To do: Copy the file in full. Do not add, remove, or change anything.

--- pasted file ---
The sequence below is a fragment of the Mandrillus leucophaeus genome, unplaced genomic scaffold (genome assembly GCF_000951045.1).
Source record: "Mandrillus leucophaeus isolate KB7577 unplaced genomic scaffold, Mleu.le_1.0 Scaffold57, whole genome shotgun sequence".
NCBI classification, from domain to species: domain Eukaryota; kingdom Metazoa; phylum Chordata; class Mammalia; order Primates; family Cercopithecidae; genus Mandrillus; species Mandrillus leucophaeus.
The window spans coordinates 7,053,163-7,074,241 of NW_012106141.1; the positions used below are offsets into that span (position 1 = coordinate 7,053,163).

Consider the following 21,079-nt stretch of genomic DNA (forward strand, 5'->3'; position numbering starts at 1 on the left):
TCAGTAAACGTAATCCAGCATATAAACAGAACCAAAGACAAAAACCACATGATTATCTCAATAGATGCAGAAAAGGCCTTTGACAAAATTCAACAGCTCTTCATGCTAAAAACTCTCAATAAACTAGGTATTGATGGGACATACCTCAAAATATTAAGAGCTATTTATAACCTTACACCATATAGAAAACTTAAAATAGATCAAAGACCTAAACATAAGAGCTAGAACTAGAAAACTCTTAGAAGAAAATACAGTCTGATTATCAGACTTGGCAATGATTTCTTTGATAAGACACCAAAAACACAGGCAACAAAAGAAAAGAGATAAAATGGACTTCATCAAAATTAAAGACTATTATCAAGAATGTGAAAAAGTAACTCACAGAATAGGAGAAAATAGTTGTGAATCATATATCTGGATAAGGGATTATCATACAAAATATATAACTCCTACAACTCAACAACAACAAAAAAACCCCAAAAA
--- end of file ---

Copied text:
The sequence below is a fragment of the Mandrillus leucophaeus genome, unplaced genomic scaffold (genome assembly GCF_000951045.1).
Source record: "Mandrillus leucophaeus isolate KB7577 unplaced genomic scaffold, Mleu.le_1.0 Scaffold57, whole genome shotgun sequence".
NCBI classification, from domain to species: domain Eukaryota; kingdom Metazoa; phylum Chordata; class Mammalia; order Primates; family Cercopithecidae; genus Mandrillus; species Mandrillus leucophaeus.
The window spans coordinates 7,053,163-7,074,241 of NW_012106141.1; the positions used below are offsets into that span (position 1 = coordinate 7,053,163).

Consider the following 21,079-nt stretch of genomic DNA (forward strand, 5'->3'; position numbering starts at 1 on the left):
TCAGTAAACGTAATCCAGCATATAAACAGAACCAAAGACAAAAACCACATGATTATCTCAATAGATGCAGAAAAGGCCTTTGACAAAATTCAACAGCTCTTCATGCTAAAAACTCTCAATAAACTAGGTATTGATGGGACATACCTCAAAATATTAAGAGCTATTTATAACCTTACACCATATAGAAAACTTAAAATAGATCAAAGACCTAAACATAAGAGCTAGAACTAGAAAACTCTTAGAAGAAAATACAGTCTGATTATCAGACTTGGCAATGATTTCTTTGATAAGACACCAAAAACACAGGCAACAAAAGAAAAGAGATAAAATGGACTTCATCAAAATTAAAGACTATTATCAAGAATGTGAAAAAGTAACTCACAGAATAGGAGAAAATAGTTGTGAATCATATATCTGGATAAGGGATTATCATACAAAATATATAACTCCTACAACTCAACAACAACAAAAAAACCCCAAAAA